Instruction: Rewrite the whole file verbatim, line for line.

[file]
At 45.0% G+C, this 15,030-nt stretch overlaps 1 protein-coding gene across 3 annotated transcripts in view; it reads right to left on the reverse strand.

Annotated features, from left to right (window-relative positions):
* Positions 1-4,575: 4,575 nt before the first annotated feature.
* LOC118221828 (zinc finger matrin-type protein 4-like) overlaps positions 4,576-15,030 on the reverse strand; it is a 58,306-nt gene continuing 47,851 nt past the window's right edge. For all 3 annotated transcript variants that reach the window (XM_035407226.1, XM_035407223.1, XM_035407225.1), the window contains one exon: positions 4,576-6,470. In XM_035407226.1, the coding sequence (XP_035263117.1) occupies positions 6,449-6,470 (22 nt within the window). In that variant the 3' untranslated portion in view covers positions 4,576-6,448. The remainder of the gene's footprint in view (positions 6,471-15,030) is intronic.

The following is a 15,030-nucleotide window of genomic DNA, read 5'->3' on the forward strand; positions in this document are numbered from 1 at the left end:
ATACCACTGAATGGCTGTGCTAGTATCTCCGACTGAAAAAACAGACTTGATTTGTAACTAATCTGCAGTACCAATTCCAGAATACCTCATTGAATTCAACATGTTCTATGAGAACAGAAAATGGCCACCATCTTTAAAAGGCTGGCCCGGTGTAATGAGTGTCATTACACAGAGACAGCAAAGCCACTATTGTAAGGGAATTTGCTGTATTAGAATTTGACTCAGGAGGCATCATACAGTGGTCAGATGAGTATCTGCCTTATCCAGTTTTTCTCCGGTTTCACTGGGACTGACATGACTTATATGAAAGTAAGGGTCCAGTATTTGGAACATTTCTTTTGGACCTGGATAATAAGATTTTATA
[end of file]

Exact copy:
At 45.0% G+C, this 15,030-nt stretch overlaps 1 protein-coding gene across 3 annotated transcripts in view; it reads right to left on the reverse strand.

Annotated features, from left to right (window-relative positions):
* Positions 1-4,575: 4,575 nt before the first annotated feature.
* LOC118221828 (zinc finger matrin-type protein 4-like) overlaps positions 4,576-15,030 on the reverse strand; it is a 58,306-nt gene continuing 47,851 nt past the window's right edge. For all 3 annotated transcript variants that reach the window (XM_035407226.1, XM_035407223.1, XM_035407225.1), the window contains one exon: positions 4,576-6,470. In XM_035407226.1, the coding sequence (XP_035263117.1) occupies positions 6,449-6,470 (22 nt within the window). In that variant the 3' untranslated portion in view covers positions 4,576-6,448. The remainder of the gene's footprint in view (positions 6,471-15,030) is intronic.

The following is a 15,030-nucleotide window of genomic DNA, read 5'->3' on the forward strand; positions in this document are numbered from 1 at the left end:
ATACCACTGAATGGCTGTGCTAGTATCTCCGACTGAAAAAACAGACTTGATTTGTAACTAATCTGCAGTACCAATTCCAGAATACCTCATTGAATTCAACATGTTCTATGAGAACAGAAAATGGCCACCATCTTTAAAAGGCTGGCCCGGTGTAATGAGTGTCATTACACAGAGACAGCAAAGCCACTATTGTAAGGGAATTTGCTGTATTAGAATTTGACTCAGGAGGCATCATACAGTGGTCAGATGAGTATCTGCCTTATCCAGTTTTTCTCCGGTTTCACTGGGACTGACATGACTTATATGAAAGTAAGGGTCCAGTATTTGGAACATTTCTTTTGGACCTGGATAATAAGATTTTATA